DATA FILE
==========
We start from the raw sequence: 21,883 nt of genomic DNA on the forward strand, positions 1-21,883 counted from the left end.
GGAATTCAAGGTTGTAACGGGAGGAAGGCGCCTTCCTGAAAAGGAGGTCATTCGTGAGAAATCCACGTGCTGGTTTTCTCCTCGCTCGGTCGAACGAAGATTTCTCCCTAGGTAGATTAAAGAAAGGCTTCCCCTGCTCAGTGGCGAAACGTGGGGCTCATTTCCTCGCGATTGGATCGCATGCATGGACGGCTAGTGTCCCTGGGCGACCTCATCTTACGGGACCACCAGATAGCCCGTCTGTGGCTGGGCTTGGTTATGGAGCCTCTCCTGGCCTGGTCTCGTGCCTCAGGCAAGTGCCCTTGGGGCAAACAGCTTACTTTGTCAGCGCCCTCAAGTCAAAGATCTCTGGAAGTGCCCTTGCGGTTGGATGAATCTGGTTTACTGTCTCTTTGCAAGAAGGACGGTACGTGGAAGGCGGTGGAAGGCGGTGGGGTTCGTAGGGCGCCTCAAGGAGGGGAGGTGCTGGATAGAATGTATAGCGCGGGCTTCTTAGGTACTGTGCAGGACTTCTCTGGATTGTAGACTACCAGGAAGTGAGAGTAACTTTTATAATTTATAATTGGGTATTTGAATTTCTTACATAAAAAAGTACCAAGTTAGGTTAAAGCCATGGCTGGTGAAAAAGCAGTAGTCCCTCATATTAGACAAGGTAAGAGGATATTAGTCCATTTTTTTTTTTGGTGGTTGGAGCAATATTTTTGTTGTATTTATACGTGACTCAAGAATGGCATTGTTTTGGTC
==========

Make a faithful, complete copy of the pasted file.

We start from the raw sequence: 21,883 nt of genomic DNA on the forward strand, positions 1-21,883 counted from the left end.
GGAATTCAAGGTTGTAACGGGAGGAAGGCGCCTTCCTGAAAAGGAGGTCATTCGTGAGAAATCCACGTGCTGGTTTTCTCCTCGCTCGGTCGAACGAAGATTTCTCCCTAGGTAGATTAAAGAAAGGCTTCCCCTGCTCAGTGGCGAAACGTGGGGCTCATTTCCTCGCGATTGGATCGCATGCATGGACGGCTAGTGTCCCTGGGCGACCTCATCTTACGGGACCACCAGATAGCCCGTCTGTGGCTGGGCTTGGTTATGGAGCCTCTCCTGGCCTGGTCTCGTGCCTCAGGCAAGTGCCCTTGGGGCAAACAGCTTACTTTGTCAGCGCCCTCAAGTCAAAGATCTCTGGAAGTGCCCTTGCGGTTGGATGAATCTGGTTTACTGTCTCTTTGCAAGAAGGACGGTACGTGGAAGGCGGTGGAAGGCGGTGGGGTTCGTAGGGCGCCTCAAGGAGGGGAGGTGCTGGATAGAATGTATAGCGCGGGCTTCTTAGGTACTGTGCAGGACTTCTCTGGATTGTAGACTACCAGGAAGTGAGAGTAACTTTTATAATTTATAATTGGGTATTTGAATTTCTTACATAAAAAAGTACCAAGTTAGGTTAAAGCCATGGCTGGTGAAAAAGCAGTAGTCCCTCATATTAGACAAGGTAAGAGGATATTAGTCCATTTTTTTTTTTGGTGGTTGGAGCAATATTTTTGTTGTATTTATACGTGACTCAAGAATGGCATTGTTTTGGTC